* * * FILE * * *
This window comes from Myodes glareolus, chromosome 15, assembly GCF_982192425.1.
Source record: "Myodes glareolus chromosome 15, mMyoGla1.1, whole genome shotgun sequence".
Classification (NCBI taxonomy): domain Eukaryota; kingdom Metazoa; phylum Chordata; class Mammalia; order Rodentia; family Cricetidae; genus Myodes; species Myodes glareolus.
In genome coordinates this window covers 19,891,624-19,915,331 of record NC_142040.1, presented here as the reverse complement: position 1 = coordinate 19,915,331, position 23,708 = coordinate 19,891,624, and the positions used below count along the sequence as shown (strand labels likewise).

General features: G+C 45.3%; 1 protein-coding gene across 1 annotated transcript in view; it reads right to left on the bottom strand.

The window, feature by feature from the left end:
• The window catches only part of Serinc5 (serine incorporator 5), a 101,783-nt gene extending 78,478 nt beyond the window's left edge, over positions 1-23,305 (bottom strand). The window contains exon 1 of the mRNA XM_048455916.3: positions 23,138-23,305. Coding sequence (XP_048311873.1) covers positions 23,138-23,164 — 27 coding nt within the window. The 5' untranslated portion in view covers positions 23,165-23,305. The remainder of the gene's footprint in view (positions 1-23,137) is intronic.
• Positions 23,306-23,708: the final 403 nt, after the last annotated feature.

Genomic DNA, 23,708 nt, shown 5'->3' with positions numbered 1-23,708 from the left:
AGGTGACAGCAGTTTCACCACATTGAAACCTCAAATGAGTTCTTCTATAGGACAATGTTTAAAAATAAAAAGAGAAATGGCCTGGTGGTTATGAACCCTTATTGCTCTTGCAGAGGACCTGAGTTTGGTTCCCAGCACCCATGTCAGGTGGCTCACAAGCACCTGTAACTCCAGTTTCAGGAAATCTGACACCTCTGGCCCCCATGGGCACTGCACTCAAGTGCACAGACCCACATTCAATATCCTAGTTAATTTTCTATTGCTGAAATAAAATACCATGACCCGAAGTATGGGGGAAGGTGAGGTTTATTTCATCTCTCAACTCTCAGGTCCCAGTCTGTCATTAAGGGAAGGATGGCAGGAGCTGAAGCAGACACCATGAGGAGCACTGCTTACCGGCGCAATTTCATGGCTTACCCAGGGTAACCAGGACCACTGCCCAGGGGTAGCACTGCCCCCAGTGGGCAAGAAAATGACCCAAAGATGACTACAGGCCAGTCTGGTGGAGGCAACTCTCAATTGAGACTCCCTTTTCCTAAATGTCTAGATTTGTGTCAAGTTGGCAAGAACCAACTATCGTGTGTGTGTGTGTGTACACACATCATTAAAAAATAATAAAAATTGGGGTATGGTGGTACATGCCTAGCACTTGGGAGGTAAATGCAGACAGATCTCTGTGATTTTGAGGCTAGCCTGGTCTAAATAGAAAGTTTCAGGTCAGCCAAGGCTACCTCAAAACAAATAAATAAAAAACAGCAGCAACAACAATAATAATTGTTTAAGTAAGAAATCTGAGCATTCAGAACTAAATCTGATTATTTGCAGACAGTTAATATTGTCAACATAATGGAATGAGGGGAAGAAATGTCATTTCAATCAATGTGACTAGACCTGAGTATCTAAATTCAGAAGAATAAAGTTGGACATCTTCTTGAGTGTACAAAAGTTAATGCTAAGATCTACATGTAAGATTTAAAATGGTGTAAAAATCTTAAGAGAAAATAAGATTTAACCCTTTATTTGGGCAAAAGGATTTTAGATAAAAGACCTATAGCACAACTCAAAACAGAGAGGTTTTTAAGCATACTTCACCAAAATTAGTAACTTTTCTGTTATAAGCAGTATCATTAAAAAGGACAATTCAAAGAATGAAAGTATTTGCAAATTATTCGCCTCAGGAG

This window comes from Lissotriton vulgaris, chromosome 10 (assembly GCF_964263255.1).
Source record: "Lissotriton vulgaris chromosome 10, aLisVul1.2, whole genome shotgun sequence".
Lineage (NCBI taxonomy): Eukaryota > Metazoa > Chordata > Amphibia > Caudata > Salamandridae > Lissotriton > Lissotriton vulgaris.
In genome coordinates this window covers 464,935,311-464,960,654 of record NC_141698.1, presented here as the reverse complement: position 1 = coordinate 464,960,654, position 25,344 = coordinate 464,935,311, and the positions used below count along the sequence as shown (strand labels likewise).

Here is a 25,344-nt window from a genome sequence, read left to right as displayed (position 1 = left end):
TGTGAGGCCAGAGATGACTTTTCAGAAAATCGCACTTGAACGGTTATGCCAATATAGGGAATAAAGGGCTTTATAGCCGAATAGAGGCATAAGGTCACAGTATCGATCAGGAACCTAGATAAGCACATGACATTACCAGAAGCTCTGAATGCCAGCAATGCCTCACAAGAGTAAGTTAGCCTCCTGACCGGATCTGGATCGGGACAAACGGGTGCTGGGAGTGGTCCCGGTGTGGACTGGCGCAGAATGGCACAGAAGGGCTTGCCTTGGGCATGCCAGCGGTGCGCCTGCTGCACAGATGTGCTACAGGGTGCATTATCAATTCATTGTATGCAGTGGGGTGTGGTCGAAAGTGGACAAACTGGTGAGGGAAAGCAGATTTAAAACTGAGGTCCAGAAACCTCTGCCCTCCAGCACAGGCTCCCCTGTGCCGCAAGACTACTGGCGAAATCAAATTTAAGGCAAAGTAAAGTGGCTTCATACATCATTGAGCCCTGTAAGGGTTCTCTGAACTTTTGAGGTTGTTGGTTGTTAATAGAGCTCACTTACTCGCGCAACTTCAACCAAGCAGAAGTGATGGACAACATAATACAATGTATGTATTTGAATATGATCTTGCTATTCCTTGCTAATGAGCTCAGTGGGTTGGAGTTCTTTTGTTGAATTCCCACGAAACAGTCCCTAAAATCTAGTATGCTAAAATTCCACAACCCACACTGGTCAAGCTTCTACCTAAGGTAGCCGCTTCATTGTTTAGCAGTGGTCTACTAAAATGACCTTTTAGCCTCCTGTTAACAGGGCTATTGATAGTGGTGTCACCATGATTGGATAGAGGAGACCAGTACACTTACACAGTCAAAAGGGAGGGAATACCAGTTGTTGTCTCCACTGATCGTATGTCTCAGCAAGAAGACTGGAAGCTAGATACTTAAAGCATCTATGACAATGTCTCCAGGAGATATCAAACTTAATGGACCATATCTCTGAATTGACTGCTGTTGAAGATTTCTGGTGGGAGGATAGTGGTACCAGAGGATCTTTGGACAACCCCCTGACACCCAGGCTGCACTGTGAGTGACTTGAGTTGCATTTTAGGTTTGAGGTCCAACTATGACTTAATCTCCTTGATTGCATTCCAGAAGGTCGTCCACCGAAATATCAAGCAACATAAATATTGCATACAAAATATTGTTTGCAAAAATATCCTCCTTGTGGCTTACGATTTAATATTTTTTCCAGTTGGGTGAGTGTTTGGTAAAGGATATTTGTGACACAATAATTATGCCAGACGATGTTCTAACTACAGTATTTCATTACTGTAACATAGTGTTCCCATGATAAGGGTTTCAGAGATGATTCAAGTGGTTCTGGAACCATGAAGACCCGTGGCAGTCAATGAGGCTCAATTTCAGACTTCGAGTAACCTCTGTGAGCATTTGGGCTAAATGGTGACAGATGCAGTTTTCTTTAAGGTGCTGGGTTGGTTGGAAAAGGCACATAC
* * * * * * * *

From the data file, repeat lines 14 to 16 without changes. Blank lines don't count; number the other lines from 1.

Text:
In genome coordinates this window covers 464,935,311-464,960,654 of record NC_141698.1, presented here as the reverse complement: position 1 = coordinate 464,960,654, position 25,344 = coordinate 464,935,311, and the positions used below count along the sequence as shown (strand labels likewise).

Here is a 25,344-nt window from a genome sequence, read left to right as displayed (position 1 = left end):
TGTGAGGCCAGAGATGACTTTTCAGAAAATCGCACTTGAACGGTTATGCCAATATAGGGAATAAAGGGCTTTATAGCCGAATAGAGGCATAAGGTCACAGTATCGATCAGGAACCTAGATAAGCACATGACATTACCAGAAGCTCTGAATGCCAGCAATGCCTCACAAGAGTAAGTTAGCCTCCTGACCGGATCTGGATCGGGACAAACGGGTGCTGGGAGTGGTCCCGGTGTGGACTGGCGCAGAATGGCACAGAAGGGCTTGCCTTGGGCATGCCAGCGGTGCGCCTGCTGCACAGATGTGCTACAGGGTGCATTATCAATTCATTGTATGCAGTGGGGTGTGGTCGAAAGTGGACAAACTGGTGAGGGAAAGCAGATTTAAAACTGAGGTCCAGAAACCTCTGCCCTCCAGCACAGGCTCCCCTGTGCCGCAAGACTACTGGCGAAATCAAATTTAAGGCAAAGTAAAGTGGCTTCATACATCATTGAGCCCTGTAAGGGTTCTCTGAACTTTTGAGGTTGTTGGTTGTTAATAGAGCTCACTTACTCGCGCAACTTCAACCAAGCAGAAGTGATGGACAACATAATACAATGTATGTATTTGAATATGATCTTGCTATTCCTTGCTAATGAGCTCAGTGGGTTGGAGTTCTTTTGTTGAATTCCCACGAAACAGTCCCTAAAATCTAGTATGCTAAAATTCCACAACCCACACTGGTCAAGCTTCTACCTAAGGTAGCCGCTTCATTGTTTAGCAGTGGTCTACTAAAATGACCTTTTAGCCTCCTGTTAACAGGGCTATTGATAGTGGTGTCACCATGATTGGATAGAGGAGACCAGTACACTTACACAGTCAAAAGGGAGGGAATACCAGTTGTTGTCTCCACTGATCGTATGTCTCAGCAAGAAGACTGGAAGCTAGATACTTAAAGCATCTATGACAATGTCTCCAGGAGATATCAAACTTAATGGACCATATCTCTGAATTGACTGCTGTTGAAGATTTCTGGTGGGAGGATAGTGGTACCAGAGGATCTTTGGACAACCCCCTGACACCCAGGCTGCACTGTGAGTGACTTGAGTTGCATTTTAGGTTTGAGGTCCAACTATGACTTAATCTCCTTGATTGCATTCCAGAAGGTCGTCCACCGAAATATCAAGCAACATAAATATTGCATACAAAATATTGTTTGCAAAAATATCCTCCTTGTGGCTTACGATTTAATATTTTTTCCAGTTGGGTGAGTGTTTGGTAAAGGATATTTGTGACACAATAATTATGCCAGACGATGTTCTAACTACAGTATTTCATTACTGTAACATAGTGTTCCCATGATAAGGGTTTCAGAGATGATTCAAGTGGTTCTGGAACCATGAAGACCCGTGGCAGTCAATGAGGCTCAATTTCAGACTTCGAGTAACCTCTGTGAGCATTTGGGCTAAATGGTGACAGATGCAGTTTTCTTTAAGGTGCTGGGTTGGTTGGAAAAGGCACATAC